Mezzanine finance is a bit like it sounds—the semi-floor, halfway up the stairs, that in department stores like Fields and Macy’s was used for just about everything in between the women’s and men’s displays on the first and second floors. In real estate finance and the “capital stack,” the first floor is debt; the second floor is straight (common) equity; and mezzanine financing is every other imaginable financing in between.

What is it?

Among other things, mezzanine financing can be:

Any type of junior debt—whether holding the second, fifth or a completely unsecured position

Preferred equity—with specified rights above common equity, but effectively below senior debt

Convertible debt—debt that converts into common equity at specific terms

Participating debt—interest payments combined with participation in property income above a specified level

The bulk of real estate financing is still either straight senior secured debt or common equity. Sometimes, however, sponsors (and investors) prefer to use mezzanine financing, too. More leverage can be employed, and in many cases, the bulk of the appreciation upside can be retained by the sponsor.

How Does Mezzanine Financing Work?

Typically, transactions involving mezzanine financing are capitalized with an approximately 70 percent mortgage, 5 percent to 25 percent of mezzanine financing, and the remainder from the sponsor’s equity. Unlike a mortgage, where the lender can foreclose on the property itself, the security for mezzanine financing is generally a lien or contractual right to take over the sponsor’s membership interests in the title-holding entity. Once the mezzanine financier owns that stock and the associated control rights, it effectively owns the commercial project going forward.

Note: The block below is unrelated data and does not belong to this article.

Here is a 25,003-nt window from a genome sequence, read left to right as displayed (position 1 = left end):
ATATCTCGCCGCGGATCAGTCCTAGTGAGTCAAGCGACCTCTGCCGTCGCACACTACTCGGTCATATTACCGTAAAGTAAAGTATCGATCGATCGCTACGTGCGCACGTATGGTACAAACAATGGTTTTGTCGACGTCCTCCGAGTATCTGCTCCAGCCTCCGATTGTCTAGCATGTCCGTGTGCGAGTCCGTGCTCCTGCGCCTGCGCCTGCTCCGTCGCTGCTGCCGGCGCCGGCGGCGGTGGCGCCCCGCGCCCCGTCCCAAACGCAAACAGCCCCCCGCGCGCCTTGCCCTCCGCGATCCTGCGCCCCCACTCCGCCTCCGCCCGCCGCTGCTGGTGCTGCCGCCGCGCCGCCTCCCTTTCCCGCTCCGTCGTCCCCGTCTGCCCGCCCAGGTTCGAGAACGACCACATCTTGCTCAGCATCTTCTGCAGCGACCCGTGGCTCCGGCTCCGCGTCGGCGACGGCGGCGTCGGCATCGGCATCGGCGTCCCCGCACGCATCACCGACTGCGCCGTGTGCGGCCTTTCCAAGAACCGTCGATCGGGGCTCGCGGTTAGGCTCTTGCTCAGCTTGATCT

Mezzanine debt, though, has a few disadvantages. Some first-position lenders continue to express distaste toward making mortgage loans where mezzanine financing is also in place. At a minimum, they typically seek inter-creditor agreements that clarify the rights of the two lenders. Also, the UCC foreclosure process is tried and true, but is a little unwieldy—involving, among other things, a “commercially reasonable sale process” that involves auction-type marketing. While this can be done inside of 60 days or so, it’s still a bit cumbersome and takes some time and money to orchestrate.

Preferred Equity

Preferred equity arose as a way to have an automatic, self-exercising structure with direct contractual rights contained in the entity’s operating agreement. Preferred equity also avoids the need of an inter-creditor agreement with the senior lender. Preferred equity further enjoys a better position in any bankruptcy scenario, since equity positions are generally not subject to “automatic stay” or other constraints imposed by bankruptcy law. Preferred equity also lends itself to more complicated features, such as a cash distribution “waterfall” that allows the owner/developer to receive some cash flow distributions while the preferred capital is still outstanding, or even where the preferred investors “participate” in some of the project’s “upside” on top of the otherwise promised return.